Program highlights

  • We are members of the Children’s Oncology Group (COG) Pediatric Early Phase-Clinical Trial Network (PEP-CTN)—one of only 21 centers nationally. This prestigious membership allows us to offer novel and innovative therapies to children with a wide range of different cancer diagnoses. Visit COG's website for more information.
  • We are one of 12 national members of the Pediatric Brain Tumor Consortium (PBTC), a consortium dedicated to providing new and innovative therapies to children with recurrent or progressive and high-risk brain tumors. Visit PBTC's website for more information.
  • We are members of the New Approaches to Neuroblastoma Therapy (NANT), a consortium dedicated to developing new therapies specifically for children with neuroblastoma, therefore improving their outcome and minimizing side effects. Visit NANT's website for more information.
  • We are members of Therapeutic Advances in Childhood Leukemia (TACL), a consortium dedicated to developing innovative therapies for incurable leukemia and lymphoma. Visit TACL's website for more information
  • We have numerous local unique Investigator-Initiated trials developed by our own clinical research teams to treat children with a variety of recurrent cancer.

Learn more about research at the Aflac Cancer Center

Find a clinical trial

Helpful Resources

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Before your visit

Learn how to prepare for your visit to the Aflac Cancer Center, including information about our transitional housing options for families traveling from outside of metro Atlanta.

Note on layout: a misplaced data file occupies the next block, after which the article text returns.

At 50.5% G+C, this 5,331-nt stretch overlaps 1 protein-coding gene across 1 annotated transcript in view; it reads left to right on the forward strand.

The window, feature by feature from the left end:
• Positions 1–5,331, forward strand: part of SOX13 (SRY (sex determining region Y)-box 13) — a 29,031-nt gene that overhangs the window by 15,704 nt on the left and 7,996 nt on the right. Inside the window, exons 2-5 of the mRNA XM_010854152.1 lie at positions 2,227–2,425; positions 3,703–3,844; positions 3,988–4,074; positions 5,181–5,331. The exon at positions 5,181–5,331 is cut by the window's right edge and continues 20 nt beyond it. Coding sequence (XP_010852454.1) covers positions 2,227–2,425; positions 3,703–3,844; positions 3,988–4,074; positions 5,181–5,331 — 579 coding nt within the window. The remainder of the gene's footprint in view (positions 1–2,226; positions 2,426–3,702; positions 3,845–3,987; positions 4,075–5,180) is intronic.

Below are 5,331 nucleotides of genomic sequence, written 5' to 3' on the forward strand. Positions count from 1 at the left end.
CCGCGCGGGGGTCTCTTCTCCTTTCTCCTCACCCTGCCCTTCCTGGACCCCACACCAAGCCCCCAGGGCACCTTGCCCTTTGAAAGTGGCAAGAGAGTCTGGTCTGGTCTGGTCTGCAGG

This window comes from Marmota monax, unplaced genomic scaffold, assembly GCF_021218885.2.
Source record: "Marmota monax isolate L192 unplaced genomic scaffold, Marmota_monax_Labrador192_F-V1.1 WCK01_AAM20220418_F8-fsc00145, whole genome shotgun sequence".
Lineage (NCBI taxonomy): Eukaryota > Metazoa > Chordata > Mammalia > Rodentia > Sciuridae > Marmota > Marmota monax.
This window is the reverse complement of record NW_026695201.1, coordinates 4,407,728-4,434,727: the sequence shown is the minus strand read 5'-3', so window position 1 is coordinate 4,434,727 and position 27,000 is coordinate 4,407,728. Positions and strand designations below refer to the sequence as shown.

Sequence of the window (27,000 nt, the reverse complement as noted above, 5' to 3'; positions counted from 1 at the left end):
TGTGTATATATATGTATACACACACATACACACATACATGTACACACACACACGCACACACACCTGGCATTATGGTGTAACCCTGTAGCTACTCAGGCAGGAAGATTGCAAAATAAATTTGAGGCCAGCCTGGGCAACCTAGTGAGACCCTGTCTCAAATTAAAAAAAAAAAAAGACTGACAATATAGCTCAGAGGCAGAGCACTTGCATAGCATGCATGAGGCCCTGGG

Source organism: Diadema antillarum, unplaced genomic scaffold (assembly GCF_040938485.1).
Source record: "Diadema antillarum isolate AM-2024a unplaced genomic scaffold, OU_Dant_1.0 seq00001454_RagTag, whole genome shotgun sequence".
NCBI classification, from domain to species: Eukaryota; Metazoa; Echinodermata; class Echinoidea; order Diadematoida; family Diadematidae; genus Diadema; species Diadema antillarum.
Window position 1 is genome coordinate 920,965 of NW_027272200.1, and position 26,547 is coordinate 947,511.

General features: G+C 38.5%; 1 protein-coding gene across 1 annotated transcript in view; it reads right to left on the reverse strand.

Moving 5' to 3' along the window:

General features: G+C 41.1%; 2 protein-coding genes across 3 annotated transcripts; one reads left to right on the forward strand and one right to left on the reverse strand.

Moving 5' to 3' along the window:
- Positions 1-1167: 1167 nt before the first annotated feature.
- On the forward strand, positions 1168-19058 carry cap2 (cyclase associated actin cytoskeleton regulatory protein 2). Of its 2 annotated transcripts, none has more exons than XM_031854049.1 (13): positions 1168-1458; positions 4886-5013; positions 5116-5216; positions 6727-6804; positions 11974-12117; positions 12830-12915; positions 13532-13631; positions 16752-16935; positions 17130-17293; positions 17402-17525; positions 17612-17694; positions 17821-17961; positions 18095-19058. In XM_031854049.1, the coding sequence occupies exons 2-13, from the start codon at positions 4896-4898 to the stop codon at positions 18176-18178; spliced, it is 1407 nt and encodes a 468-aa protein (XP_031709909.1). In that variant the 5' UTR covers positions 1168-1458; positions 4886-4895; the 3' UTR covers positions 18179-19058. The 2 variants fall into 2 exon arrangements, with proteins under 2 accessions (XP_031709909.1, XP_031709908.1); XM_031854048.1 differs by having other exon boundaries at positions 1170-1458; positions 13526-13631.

Get information and tips

Camps, events and support groups

Camps, retreats and other events offer many therapeutic benefits for children and families who are dealing with serious illness.

Camps, events and support groups

Second opinions and international services

We understand you want to be certain your child is receiving the best possible treatment available. Second opinions can help provide the information you need to make an informed decision about the best treatment for your child. For families traveling outside the U.S., we are here to help meet your unique needs and challenges.

Learn more about our second opinion services

Learn more about our international services


Learn how you can help make a difference in the life of a child battling cancer or blood disorders.

Join the fight against childhood cancer and blood disorders

Learn more about how Aflac supports us

Meet the Team

Our developmental therapeutics team

Advanced Nurse Practitioners

  • Erin Connelly, APRN, CPNP, CPON
  • Stacye Senn, RN, MSN, CPNP

Patient Care Navigator

  • Kate Glasscox, BSN, RN, CPN

Research Coordinators

  • Amy Autry-Bush, BS, CCRP, Lead Research Coordinator
  • Melissa Schink, MSN, RN
  • Olivia Floyd, BSN, RN
  • Christie Frick, BSN, RN, CPN
  • Amber Kaminski, MSN, RN
  • Bailey Sturdivant, BS, CRC

Solid Tumor and MIBG Clinical Nurse Coordinator

  • Sarah Carlin, BSN, RN, CPHON